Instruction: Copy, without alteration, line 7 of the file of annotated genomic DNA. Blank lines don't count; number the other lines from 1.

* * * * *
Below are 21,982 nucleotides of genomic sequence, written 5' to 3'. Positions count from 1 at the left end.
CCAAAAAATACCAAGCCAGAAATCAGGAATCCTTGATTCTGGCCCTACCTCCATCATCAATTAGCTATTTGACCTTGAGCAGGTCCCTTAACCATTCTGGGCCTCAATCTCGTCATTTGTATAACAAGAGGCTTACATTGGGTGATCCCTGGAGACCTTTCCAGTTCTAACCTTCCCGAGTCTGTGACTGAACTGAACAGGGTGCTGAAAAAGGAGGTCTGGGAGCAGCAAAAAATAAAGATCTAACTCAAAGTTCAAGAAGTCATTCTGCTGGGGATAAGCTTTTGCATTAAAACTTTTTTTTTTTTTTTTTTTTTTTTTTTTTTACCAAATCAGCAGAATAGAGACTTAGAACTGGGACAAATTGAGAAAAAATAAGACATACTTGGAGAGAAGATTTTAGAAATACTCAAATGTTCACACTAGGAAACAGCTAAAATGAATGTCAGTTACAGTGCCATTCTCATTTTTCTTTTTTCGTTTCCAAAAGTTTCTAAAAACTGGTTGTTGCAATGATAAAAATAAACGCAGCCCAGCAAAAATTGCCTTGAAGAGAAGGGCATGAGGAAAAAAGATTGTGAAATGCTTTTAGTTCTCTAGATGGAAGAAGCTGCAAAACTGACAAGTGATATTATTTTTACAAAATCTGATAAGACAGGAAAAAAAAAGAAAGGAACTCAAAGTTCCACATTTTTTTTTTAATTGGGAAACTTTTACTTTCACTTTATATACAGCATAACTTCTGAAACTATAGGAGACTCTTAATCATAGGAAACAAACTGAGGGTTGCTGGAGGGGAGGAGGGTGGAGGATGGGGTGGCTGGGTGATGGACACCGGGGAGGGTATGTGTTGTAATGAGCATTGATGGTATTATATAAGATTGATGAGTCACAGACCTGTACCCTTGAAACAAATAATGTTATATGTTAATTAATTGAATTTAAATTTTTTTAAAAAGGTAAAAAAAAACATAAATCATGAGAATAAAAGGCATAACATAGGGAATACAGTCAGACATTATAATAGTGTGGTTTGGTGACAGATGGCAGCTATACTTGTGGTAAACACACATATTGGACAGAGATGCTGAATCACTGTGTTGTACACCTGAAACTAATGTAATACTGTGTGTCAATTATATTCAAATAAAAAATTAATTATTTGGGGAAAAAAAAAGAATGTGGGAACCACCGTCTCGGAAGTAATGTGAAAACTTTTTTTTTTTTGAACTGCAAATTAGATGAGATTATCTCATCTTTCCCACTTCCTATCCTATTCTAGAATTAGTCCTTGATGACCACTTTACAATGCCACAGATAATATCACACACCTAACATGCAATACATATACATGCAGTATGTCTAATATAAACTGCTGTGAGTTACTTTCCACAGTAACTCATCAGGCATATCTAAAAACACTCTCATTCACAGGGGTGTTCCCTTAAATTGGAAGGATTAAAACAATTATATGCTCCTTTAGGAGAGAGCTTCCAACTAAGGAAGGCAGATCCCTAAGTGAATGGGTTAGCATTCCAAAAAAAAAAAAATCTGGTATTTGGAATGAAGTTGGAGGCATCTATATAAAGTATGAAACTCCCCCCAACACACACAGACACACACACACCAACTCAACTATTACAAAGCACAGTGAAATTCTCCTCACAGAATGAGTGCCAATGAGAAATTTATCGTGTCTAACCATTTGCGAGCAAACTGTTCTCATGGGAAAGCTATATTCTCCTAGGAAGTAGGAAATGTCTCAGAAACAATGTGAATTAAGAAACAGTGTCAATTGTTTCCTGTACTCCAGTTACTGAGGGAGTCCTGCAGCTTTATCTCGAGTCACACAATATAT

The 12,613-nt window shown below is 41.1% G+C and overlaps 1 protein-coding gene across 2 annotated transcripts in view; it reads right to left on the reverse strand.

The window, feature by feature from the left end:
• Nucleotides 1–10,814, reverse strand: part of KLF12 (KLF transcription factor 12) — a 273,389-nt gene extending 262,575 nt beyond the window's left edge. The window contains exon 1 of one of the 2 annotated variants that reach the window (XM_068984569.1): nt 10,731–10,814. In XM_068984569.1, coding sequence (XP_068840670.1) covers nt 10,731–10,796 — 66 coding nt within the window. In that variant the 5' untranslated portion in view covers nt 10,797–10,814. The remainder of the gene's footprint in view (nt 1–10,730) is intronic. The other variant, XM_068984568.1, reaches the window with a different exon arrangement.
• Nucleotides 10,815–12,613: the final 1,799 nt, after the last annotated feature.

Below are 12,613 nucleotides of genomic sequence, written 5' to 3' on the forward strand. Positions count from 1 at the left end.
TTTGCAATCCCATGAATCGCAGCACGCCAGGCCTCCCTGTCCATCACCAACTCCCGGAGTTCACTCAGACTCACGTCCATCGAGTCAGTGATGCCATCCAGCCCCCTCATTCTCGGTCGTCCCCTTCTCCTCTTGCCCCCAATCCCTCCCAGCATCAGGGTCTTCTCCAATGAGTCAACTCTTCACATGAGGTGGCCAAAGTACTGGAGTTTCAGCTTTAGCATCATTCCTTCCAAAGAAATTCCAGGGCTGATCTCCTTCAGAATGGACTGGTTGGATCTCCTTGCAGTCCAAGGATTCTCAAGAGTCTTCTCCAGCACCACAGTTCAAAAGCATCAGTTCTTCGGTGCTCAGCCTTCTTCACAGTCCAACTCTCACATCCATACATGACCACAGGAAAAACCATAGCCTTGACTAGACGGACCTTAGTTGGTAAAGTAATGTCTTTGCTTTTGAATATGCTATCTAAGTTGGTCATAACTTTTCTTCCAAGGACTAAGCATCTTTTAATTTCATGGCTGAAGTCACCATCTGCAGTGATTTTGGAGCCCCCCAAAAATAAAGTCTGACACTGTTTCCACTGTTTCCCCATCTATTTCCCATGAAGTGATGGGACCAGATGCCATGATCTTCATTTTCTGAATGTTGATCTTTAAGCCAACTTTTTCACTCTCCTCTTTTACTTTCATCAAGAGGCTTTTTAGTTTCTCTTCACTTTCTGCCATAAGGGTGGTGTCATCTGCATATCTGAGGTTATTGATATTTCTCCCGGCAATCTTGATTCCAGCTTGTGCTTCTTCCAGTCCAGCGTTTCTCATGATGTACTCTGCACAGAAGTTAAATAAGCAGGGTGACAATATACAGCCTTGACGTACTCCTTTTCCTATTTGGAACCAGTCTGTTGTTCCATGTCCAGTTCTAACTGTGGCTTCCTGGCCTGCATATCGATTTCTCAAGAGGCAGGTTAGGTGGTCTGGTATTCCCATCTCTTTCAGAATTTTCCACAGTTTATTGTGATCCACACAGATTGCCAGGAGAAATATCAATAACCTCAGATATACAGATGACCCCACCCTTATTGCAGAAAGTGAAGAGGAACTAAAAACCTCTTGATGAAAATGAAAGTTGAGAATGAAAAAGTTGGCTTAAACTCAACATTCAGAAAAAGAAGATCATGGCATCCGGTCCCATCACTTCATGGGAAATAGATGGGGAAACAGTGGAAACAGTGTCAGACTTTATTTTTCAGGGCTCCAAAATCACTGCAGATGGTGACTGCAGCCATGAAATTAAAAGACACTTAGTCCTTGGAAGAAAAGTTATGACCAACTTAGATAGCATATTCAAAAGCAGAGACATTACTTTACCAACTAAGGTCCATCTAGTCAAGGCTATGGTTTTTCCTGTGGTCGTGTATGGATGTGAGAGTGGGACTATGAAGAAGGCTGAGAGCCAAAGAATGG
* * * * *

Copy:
Below are 12,613 nucleotides of genomic sequence, written 5' to 3' on the forward strand. Positions count from 1 at the left end.